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State plan guts St. Lawrence Psychiatric Center inpatient services; full impact on jobs, services unclear

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Local and state officials say they are preparing to fight to maintain jobs and services at the St. Lawrence Psychiatric Center following an announcement Wednesday that its inpatient services will be moved to other facilities by 2015.

Under a three-year plan by the state Office of Mental Health to revamp how psychiatric care is delivered, the psychiatric center’s adult inpatient services will be moved to the Empire Upstate Regional Center of Excellence, Syracuse, starting next year. Children and youth services will be moved to the Empire State Regional Center of Excellence in Utica starting in 2015.

The St. Lawrence Psychiatric Center will maintain its secure sex offender treatment program.

OMH spokesman Benjamin Rosen said the psychiatric center’s patient census as of Tuesday was 68 adults, nine children and 90 sex offenders. He said most of the adults and children, excluding sex offenders, will be moved into community care by the time inpatient services are ended. He did not say what would happen to any patients admitted under inpatient care in the meantime.

“It’s OMH’s intention that nearly all individuals currently receiving inpatient care can successfully transition to community-based care with appropriate supports,” he said in an emailed response to questions.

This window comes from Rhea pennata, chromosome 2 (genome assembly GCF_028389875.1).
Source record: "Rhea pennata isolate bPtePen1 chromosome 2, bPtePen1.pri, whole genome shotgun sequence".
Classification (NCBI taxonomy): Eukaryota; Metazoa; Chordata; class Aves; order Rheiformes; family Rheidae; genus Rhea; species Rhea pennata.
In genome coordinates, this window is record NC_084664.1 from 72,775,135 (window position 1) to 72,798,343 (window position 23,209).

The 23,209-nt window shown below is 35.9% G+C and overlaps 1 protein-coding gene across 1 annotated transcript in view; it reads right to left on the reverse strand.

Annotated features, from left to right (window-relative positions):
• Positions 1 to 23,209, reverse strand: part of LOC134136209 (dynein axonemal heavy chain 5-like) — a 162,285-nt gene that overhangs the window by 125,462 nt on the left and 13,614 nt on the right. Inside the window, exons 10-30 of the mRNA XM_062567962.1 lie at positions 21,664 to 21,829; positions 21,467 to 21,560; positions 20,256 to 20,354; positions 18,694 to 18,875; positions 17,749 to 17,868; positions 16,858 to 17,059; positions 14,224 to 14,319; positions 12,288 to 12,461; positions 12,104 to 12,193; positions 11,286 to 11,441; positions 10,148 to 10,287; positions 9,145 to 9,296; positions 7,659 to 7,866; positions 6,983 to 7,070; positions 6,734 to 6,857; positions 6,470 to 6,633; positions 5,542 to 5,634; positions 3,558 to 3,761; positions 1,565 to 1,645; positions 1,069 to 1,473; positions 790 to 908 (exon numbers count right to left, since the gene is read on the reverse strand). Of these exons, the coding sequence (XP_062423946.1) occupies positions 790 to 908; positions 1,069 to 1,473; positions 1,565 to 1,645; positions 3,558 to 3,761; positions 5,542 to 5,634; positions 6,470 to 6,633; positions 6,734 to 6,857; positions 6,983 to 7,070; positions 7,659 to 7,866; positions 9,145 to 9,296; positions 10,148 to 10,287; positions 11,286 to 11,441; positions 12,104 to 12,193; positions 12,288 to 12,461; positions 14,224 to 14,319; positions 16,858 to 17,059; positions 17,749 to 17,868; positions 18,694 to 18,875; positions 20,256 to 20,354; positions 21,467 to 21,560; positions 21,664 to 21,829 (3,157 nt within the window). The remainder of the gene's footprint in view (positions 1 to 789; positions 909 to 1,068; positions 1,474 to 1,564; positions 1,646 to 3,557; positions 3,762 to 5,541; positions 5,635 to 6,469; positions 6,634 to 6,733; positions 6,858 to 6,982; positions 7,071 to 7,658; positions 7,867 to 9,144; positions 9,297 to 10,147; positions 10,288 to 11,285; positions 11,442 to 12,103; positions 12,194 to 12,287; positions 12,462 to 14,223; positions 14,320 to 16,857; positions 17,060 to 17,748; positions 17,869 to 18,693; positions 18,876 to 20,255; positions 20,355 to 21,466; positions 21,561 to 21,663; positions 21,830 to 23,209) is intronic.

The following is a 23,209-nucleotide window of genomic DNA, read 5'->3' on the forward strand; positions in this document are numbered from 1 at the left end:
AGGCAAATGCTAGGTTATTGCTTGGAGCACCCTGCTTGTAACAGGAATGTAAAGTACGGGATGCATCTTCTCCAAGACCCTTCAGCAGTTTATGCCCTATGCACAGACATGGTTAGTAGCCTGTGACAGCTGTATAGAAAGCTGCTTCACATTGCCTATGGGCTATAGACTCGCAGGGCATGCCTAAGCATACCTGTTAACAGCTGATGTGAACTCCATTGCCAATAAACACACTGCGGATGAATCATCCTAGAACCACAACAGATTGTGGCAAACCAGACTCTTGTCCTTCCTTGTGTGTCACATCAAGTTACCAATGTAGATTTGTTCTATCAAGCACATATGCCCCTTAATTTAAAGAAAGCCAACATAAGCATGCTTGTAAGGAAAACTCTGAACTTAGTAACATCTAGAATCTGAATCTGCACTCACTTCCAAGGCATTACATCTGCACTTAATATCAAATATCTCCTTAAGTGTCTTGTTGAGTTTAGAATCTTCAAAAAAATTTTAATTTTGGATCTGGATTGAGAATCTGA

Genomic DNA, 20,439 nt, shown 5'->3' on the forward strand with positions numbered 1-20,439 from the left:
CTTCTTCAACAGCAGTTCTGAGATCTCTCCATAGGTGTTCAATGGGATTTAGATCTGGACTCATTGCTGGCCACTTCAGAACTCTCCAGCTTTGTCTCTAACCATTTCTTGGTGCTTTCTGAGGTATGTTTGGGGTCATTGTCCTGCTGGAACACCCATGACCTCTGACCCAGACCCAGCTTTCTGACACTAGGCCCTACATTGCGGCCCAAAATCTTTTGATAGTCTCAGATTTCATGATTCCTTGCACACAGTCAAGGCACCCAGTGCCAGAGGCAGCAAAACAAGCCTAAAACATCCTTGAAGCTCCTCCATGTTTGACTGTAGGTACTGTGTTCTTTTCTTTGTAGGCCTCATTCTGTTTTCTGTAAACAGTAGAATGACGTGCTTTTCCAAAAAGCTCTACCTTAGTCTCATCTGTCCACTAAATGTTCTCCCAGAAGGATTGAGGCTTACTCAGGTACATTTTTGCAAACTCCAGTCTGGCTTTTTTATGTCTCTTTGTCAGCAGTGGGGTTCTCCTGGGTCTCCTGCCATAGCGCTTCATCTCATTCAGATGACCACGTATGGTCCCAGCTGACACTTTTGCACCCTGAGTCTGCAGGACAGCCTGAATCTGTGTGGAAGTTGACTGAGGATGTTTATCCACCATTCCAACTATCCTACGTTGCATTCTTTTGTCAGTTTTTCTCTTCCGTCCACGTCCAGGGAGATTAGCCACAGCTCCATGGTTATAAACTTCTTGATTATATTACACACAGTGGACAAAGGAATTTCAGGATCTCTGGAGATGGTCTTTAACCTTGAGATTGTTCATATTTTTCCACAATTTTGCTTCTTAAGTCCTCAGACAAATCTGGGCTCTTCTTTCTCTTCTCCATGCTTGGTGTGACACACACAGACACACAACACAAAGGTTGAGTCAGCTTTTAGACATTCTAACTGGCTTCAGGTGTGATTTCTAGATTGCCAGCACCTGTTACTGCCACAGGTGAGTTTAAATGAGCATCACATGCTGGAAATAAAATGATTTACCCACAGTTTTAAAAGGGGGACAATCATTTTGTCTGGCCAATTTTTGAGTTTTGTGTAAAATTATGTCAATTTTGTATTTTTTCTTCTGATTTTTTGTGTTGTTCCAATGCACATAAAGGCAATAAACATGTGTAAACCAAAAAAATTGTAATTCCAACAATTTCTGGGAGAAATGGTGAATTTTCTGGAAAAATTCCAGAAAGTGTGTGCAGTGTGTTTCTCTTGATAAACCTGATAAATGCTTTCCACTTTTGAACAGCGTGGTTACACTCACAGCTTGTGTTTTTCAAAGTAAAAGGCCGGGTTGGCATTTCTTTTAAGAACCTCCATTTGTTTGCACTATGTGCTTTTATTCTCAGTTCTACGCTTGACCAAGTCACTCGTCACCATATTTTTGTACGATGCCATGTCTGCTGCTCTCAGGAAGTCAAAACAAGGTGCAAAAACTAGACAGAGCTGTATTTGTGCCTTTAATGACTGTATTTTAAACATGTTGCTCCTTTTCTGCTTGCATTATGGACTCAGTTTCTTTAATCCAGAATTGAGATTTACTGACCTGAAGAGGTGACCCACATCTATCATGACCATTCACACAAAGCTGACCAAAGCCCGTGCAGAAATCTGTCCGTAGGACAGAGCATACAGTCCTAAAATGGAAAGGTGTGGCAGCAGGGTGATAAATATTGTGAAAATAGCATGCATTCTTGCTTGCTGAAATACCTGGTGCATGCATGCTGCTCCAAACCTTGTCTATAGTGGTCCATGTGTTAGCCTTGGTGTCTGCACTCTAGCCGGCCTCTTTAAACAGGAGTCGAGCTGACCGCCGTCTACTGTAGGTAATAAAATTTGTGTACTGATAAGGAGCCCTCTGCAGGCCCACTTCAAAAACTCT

The plan calls for an expansion of community-based services at Ogdensburg, which will be designated a community service hub. Mr. Rosen said what community services will be offered remain to be seen, and will be based on recommendations by a regional center of excellence team yet to be formed. The St. Lawrence Psychiatric Center will be part of the Central New York Region.

STAFFING LEVELS

OMH said in its Wednesday news release that the plan will provide for continuity of employment for OMH workers, but it was unclear what staffing level the Ogdensburg facility will maintain. The center employs 520 people.

Some positions associated with inpatient care will be shifted to community care positions. Inpatient positions that are maintained will be transferred to facilities that offer inpatient services. Employees also will be given the opportunity to transfer to vacant positions within the OMH system or to other state agencies with appropriate training.

Civil Service Employees Association spokesman Stephen A. Madarasz, Albany, said the plan’s lack of detail for what the future holds for employees is troubling.